Colorado Sheriffs Say “No Way” to New Laws

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The newest trend among small town sheriffs is a refusal to follow the laws of the land. What laws have caused such a visceral reaction from our law enforcement? One of the hottest topics in the American political sphere, of course. These sheriffs are refusing to follow newly enacted gun control laws.

The movement is especially popular in Colorado, although there have been issues in Florida, California, New York, and multiple other states as well. After the horrifying Aurora, Colo. and Newtown, Conn. shootings last year, state and federal leaders have attempted to put more gun control measures in place, but success has been varied.

Since the first whispers of proposed new gun laws began, there has been opposition among local sheriffs. One group, the Constitutional Sheriffs and Peace Officers Association, also known as CSPOA, has already announced that they would not enforce local, state, or federal gun control laws if they believe that the laws are unconstitutional. As of today, the CSPOA website lists 18 state sheriff organizations and many individual sheriffs. The founder, Richard Mack, is the former sheriff of Graham County, AZ. It also contains a section entitled “The Red Coat List,” presumably a Revolutionary War throwback reference to British soldiers who fought the newly formed United States armies. According to CSPOA, Red Coats are any individuals who try to undermine the the power of the sheriffs of CSPOA.

In March of this year, Colorado’s Governor John Hickenlooper signed new gun laws; they went into effect in July. They include universal background checks on gun purchases and a limit on the size of ammunition magazines, among other measures. The laws incited an incredibly reactionary response throughout the state. Two state senators who supported the laws were actually recalled just a few months later, and a third resigned to avoid a third vicious and expensive recall battle. So far, 55 of the 62 sheriffs in Colorado have stated that they will not follow these laws.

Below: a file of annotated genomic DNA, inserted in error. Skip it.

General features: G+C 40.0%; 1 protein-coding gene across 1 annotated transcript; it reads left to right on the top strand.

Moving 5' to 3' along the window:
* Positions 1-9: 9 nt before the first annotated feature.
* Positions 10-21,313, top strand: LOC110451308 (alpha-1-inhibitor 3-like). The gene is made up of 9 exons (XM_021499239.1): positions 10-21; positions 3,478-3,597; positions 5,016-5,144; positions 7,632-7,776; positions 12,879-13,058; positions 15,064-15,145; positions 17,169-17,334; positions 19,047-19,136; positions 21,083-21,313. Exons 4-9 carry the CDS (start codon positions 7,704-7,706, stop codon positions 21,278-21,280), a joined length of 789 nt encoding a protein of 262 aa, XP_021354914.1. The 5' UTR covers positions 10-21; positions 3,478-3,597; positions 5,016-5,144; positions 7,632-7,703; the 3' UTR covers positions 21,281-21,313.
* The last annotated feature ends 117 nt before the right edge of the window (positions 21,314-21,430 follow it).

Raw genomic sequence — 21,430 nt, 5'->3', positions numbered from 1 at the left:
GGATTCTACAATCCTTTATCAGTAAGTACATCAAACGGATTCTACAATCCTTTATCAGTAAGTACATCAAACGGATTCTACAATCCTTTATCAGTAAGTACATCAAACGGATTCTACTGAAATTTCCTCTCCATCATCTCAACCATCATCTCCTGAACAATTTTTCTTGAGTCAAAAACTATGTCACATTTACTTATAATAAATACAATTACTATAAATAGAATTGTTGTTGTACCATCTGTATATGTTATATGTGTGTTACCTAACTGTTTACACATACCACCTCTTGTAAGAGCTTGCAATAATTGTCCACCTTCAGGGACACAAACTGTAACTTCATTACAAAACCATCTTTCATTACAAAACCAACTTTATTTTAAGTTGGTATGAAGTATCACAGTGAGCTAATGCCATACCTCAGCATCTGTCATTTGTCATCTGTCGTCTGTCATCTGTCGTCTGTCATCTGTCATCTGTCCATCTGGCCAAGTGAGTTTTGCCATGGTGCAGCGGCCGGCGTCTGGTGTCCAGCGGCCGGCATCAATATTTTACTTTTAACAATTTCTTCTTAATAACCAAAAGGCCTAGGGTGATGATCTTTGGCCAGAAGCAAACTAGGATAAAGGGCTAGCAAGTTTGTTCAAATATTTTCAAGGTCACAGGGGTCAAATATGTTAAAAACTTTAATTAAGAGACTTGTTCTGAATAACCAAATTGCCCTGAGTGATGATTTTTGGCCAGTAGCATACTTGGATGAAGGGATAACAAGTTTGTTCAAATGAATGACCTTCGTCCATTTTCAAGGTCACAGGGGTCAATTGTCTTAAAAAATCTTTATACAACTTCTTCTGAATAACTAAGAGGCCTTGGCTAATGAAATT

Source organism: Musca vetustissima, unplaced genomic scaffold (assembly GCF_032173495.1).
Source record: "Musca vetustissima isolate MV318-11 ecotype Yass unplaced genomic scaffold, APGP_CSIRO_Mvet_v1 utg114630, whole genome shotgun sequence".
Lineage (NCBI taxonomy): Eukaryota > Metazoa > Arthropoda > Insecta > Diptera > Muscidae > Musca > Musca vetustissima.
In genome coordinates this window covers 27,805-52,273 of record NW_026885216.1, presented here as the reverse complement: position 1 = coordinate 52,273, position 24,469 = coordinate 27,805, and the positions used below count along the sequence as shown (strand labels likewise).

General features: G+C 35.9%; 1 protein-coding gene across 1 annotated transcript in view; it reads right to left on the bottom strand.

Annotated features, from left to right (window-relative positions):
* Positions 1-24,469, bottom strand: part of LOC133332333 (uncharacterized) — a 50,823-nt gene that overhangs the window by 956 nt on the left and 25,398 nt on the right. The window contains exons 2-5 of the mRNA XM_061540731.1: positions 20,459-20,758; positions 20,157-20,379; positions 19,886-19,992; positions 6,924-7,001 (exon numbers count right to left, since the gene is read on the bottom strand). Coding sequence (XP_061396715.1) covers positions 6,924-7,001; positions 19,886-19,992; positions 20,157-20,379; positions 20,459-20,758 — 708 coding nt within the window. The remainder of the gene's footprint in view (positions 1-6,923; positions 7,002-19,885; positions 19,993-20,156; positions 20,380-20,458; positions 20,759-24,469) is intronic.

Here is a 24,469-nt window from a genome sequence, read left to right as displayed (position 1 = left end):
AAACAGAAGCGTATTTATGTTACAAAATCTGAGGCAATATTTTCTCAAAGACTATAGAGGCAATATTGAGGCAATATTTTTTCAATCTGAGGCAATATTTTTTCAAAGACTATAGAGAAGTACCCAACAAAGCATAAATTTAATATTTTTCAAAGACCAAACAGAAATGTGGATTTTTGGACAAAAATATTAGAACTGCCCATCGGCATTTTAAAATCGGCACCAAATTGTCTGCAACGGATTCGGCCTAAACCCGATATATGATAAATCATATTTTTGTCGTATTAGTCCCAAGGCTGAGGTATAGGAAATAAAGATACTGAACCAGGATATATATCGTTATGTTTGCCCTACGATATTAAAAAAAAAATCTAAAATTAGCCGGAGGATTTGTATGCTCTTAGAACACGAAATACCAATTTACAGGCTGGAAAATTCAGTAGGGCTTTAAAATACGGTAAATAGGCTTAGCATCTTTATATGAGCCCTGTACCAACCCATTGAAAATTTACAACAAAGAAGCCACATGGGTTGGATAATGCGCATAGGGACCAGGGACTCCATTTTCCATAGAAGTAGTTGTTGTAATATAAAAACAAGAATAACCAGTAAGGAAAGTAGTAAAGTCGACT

Reasons for refusal vary somewhat, but for the most part, these sheriffs claim that the laws are both unconstitutional and vague to the point of being ineffective. The sheriffs are almost all from rural areas–the few urban sheriffs who are following the news laws claim that they are absolutely enforceable. There are also some sheriffs who disagree with the law, but realize that it is part of their job description to comply, regardless of personal beliefs. These two types of officials are part of a minuscule minority in Colorado.

Acts of defiance are not the first steps that these Colorado sheriffs have taken. In May, a group filed a suit challenging the constitutionality of the laws in the State Court. US District Judge Martha Kreiger turned them down, stating that they didn’t have the legal authority or standing to file the case as sheriffs, although they could as a group of private citizens. There are other suits moving forward, and some of the sheriffs have signed on.